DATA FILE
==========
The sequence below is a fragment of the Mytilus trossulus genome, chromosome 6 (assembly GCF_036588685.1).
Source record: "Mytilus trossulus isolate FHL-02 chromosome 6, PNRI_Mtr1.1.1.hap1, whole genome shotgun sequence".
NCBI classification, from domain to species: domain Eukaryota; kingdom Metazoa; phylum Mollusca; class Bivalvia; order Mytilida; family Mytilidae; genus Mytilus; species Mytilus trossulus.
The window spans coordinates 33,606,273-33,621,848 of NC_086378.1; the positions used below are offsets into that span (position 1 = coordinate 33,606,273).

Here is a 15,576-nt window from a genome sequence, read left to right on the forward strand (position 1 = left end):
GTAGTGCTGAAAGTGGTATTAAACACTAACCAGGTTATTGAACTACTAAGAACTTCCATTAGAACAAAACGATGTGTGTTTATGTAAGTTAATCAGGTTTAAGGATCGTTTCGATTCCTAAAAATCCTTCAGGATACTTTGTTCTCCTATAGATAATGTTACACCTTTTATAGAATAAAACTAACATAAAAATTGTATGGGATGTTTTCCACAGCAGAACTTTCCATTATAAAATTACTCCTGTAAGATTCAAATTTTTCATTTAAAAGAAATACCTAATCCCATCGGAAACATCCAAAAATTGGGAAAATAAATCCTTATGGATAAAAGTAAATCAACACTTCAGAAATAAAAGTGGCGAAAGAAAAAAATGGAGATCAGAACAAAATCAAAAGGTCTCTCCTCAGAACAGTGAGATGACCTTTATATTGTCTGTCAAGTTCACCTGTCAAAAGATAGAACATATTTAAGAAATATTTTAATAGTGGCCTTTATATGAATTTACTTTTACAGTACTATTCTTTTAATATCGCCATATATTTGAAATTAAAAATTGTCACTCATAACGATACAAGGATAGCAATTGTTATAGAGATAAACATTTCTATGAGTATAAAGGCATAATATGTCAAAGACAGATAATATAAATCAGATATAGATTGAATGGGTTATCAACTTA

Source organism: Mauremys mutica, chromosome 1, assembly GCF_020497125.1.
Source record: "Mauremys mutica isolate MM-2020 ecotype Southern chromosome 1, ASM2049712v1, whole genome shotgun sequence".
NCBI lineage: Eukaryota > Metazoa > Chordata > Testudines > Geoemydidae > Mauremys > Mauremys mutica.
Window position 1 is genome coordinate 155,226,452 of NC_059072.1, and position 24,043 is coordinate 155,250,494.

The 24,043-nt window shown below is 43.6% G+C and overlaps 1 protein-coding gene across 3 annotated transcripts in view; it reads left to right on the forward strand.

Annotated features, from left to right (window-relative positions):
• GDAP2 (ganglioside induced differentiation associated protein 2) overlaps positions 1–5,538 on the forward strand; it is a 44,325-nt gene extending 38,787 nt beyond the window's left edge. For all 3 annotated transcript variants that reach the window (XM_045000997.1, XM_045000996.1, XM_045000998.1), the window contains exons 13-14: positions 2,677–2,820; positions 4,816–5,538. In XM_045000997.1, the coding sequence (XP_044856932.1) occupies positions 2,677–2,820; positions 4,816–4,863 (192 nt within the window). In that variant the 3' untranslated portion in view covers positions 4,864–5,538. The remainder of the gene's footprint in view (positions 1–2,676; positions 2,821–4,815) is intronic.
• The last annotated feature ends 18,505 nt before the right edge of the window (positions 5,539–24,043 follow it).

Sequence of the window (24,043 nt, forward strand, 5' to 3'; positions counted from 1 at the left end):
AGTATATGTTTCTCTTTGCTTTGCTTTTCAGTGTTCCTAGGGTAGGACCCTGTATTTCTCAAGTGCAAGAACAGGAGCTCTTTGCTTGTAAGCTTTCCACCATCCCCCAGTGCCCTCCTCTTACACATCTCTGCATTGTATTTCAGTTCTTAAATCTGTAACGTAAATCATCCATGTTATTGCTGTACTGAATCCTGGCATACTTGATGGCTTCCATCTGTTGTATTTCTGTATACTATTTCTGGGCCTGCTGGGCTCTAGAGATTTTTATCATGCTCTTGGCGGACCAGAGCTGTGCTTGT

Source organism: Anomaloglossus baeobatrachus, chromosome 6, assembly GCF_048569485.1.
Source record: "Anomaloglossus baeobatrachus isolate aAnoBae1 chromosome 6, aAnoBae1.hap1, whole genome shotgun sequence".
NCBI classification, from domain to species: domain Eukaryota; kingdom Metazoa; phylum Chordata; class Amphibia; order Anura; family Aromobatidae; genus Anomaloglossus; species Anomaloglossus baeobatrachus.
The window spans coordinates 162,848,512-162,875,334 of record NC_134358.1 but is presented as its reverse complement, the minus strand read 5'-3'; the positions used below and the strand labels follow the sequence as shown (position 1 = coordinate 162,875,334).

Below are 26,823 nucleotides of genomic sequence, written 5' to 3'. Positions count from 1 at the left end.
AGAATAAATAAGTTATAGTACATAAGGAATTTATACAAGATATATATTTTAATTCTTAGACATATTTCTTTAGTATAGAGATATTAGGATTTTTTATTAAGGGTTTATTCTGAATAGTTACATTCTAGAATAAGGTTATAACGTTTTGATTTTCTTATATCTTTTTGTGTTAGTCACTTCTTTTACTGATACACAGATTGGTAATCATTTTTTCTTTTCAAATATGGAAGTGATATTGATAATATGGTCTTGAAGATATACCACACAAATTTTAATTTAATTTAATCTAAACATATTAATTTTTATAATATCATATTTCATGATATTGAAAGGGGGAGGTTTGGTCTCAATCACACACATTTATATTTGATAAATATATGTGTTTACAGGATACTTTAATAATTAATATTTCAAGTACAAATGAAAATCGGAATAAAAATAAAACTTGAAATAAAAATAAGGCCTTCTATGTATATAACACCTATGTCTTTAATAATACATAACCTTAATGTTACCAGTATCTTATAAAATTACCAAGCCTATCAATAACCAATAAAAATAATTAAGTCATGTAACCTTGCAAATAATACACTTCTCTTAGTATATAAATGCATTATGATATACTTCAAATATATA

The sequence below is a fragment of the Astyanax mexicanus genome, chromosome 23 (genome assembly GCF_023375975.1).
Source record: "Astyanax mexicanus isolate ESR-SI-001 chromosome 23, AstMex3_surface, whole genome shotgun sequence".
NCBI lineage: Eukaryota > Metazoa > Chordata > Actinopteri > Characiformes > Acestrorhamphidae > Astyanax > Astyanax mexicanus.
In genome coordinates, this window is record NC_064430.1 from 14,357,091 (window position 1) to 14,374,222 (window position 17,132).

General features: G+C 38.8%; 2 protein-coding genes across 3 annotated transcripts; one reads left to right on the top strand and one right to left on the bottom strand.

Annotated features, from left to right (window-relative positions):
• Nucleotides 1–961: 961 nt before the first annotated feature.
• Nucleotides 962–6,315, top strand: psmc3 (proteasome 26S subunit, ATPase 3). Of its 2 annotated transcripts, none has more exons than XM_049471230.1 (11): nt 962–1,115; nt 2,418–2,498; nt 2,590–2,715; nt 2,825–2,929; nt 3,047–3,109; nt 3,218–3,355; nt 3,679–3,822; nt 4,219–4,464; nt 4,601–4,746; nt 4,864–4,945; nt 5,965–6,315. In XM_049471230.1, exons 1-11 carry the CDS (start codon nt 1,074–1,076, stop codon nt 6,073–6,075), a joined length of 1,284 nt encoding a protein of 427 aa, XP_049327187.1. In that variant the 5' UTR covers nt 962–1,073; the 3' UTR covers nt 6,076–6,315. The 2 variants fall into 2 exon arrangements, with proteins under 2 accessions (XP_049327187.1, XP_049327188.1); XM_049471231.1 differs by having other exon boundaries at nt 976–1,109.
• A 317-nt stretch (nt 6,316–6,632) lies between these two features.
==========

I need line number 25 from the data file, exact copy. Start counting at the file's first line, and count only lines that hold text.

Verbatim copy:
NCBI lineage: Eukaryota > Metazoa > Chordata > Actinopteri > Characiformes > Acestrorhamphidae > Astyanax > Astyanax mexicanus.